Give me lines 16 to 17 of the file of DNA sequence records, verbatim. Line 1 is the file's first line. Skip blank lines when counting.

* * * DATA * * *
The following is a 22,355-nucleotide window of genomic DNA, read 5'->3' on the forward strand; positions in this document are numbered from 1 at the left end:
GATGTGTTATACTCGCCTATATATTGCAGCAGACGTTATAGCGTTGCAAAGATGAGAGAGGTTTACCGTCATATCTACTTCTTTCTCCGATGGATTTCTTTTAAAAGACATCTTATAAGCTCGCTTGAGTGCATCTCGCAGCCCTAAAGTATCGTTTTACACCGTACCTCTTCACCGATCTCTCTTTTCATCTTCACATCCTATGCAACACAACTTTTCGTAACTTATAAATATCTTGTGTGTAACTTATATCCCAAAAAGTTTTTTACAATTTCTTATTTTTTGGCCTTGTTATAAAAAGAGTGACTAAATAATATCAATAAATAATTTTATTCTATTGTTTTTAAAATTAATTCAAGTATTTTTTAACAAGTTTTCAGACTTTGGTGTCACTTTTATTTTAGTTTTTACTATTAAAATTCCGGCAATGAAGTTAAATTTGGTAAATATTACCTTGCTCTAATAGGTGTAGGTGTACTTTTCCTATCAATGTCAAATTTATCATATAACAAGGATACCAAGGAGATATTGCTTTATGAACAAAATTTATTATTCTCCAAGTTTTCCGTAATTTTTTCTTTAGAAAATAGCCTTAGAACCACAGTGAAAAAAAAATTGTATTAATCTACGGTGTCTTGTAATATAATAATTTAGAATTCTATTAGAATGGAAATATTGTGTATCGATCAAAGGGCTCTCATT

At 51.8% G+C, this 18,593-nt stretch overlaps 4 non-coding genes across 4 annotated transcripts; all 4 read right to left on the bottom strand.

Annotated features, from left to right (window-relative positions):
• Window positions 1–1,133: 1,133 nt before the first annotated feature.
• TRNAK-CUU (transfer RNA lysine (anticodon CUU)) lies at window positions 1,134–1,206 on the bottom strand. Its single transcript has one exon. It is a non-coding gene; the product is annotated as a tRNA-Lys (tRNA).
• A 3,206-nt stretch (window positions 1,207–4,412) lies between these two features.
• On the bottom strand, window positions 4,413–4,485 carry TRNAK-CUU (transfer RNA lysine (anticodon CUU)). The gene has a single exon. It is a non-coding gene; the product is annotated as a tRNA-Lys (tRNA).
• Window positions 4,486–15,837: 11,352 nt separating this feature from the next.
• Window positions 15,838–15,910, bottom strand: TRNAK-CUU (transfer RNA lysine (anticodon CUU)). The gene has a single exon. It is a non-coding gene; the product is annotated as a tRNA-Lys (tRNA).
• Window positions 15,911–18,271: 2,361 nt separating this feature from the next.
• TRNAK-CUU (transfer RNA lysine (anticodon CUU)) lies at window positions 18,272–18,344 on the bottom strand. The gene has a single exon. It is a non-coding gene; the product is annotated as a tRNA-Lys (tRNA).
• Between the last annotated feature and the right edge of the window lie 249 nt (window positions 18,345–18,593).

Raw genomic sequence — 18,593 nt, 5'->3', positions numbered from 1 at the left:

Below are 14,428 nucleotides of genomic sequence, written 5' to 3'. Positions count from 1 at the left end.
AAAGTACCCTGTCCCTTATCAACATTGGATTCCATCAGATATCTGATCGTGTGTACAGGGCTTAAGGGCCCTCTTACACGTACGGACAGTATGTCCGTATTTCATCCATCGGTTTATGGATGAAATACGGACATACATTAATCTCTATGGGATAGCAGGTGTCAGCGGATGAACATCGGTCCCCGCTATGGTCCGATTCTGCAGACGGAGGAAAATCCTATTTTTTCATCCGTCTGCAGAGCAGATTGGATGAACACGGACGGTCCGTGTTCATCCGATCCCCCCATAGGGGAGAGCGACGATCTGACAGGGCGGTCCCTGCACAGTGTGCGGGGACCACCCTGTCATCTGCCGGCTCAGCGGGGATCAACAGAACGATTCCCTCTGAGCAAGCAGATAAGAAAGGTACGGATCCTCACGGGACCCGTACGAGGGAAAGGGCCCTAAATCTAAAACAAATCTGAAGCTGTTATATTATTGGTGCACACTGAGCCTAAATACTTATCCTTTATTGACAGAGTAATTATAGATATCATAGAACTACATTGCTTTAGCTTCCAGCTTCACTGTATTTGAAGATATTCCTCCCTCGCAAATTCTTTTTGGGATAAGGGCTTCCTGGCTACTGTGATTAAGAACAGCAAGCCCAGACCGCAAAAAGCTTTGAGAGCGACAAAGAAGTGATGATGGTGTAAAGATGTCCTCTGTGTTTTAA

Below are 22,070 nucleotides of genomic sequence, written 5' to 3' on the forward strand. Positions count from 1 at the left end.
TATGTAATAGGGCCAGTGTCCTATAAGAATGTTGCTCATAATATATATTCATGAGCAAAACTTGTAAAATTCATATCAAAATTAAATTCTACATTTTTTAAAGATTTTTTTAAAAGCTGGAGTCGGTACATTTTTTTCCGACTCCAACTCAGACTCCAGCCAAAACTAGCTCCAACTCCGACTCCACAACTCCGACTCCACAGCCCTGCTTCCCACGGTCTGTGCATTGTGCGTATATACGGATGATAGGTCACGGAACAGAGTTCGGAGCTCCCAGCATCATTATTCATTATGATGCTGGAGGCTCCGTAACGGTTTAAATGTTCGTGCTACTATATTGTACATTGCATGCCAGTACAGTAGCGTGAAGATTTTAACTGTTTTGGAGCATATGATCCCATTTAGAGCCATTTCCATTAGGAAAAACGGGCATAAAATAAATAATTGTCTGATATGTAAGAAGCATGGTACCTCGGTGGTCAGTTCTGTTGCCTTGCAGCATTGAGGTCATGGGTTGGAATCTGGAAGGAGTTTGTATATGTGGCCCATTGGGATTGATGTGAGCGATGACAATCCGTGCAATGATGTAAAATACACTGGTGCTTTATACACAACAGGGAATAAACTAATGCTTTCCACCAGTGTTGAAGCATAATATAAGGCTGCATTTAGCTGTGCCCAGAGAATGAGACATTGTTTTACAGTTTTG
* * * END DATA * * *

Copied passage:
AAAGTACCCTGTCCCTTATCAACATTGGATTCCATCAGATATCTGATCGTGTGTACAGGGCTTAAGGGCCCTCTTACACGTACGGACAGTATGTCCGTATTTCATCCATCGGTTTATGGATGAAATACGGACATACATTAATCTCTATGGGATAGCAGGTGTCAGCGGATGAACATCGGTCCCCGCTATGGTCCGATTCTGCAGACGGAGGAAAATCCTATTTTTTCATCCGTCTGCAGAGCAGATTGGATGAACACGGACGGTCCGTGTTCATCCGATCCCCCCATAGGGGAGAGCGACGATCTGACAGGGCGGTCCCTGCACAGTGTGCGGGGACCACCCTGTCATCTGCCGGCTCAGCGGGGATCAACAGAACGATTCCCTCTGAGCAAGCAGATAAGAAAGGTACGGATCCTCACGGGACCCGTACGAGGGAAAGGGCCCTAAATCTAAAACAAATCTGAAGCTGTTATATTATTGGTGCACACTGAGCCTAAATACTTATCCTTTATTGACAGAGTAATTATAGATATCATAGAACTACATTGCTTTAGCTTCCAGCTTCACTGTATTTGAAGATATTCCTCCCTCGCAAATTCTTTTTGGGATAAGGGCTTCCTGGCTACTGTGATTAAGAACAGCAAGCCCAGACCGCAAAAAGCTTTGAGAGCGACAAAGAAGTGATGATGGTGTAAAGATGTCCTCTGTGTTTTAA

Below are 22,070 nucleotides of genomic sequence, written 5' to 3' on the forward strand. Positions count from 1 at the left end.